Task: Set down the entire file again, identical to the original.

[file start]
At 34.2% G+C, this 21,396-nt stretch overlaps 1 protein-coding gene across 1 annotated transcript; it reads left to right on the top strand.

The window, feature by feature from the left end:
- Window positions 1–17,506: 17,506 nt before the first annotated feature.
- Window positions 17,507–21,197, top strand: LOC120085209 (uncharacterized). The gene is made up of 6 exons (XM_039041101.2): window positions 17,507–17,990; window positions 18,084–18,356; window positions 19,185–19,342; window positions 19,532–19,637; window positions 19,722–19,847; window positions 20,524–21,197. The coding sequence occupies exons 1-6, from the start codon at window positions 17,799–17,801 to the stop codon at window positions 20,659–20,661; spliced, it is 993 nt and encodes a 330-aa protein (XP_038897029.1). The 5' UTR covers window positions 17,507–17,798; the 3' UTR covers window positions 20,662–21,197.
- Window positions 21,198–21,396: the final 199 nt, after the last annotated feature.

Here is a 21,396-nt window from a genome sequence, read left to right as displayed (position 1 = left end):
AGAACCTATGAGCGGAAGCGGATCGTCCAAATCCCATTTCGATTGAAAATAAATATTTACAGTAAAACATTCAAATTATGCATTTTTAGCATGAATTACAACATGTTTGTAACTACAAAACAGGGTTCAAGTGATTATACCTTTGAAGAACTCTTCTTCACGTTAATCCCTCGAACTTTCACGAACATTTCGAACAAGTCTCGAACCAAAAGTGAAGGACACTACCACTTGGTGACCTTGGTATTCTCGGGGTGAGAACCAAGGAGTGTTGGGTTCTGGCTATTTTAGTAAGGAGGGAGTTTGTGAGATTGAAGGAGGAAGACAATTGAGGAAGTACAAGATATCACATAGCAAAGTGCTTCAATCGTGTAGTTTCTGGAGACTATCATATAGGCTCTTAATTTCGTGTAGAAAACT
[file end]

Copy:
At 34.2% G+C, this 21,396-nt stretch overlaps 1 protein-coding gene across 1 annotated transcript; it reads left to right on the top strand.

The window, feature by feature from the left end:
- Window positions 1–17,506: 17,506 nt before the first annotated feature.
- Window positions 17,507–21,197, top strand: LOC120085209 (uncharacterized). The gene is made up of 6 exons (XM_039041101.2): window positions 17,507–17,990; window positions 18,084–18,356; window positions 19,185–19,342; window positions 19,532–19,637; window positions 19,722–19,847; window positions 20,524–21,197. The coding sequence occupies exons 1-6, from the start codon at window positions 17,799–17,801 to the stop codon at window positions 20,659–20,661; spliced, it is 993 nt and encodes a 330-aa protein (XP_038897029.1). The 5' UTR covers window positions 17,507–17,798; the 3' UTR covers window positions 20,662–21,197.
- Window positions 21,198–21,396: the final 199 nt, after the last annotated feature.

Here is a 21,396-nt window from a genome sequence, read left to right as displayed (position 1 = left end):
AGAACCTATGAGCGGAAGCGGATCGTCCAAATCCCATTTCGATTGAAAATAAATATTTACAGTAAAACATTCAAATTATGCATTTTTAGCATGAATTACAACATGTTTGTAACTACAAAACAGGGTTCAAGTGATTATACCTTTGAAGAACTCTTCTTCACGTTAATCCCTCGAACTTTCACGAACATTTCGAACAAGTCTCGAACCAAAAGTGAAGGACACTACCACTTGGTGACCTTGGTATTCTCGGGGTGAGAACCAAGGAGTGTTGGGTTCTGGCTATTTTAGTAAGGAGGGAGTTTGTGAGATTGAAGGAGGAAGACAATTGAGGAAGTACAAGATATCACATAGCAAAGTGCTTCAATCGTGTAGTTTCTGGAGACTATCATATAGGCTCTTAATTTCGTGTAGAAAACT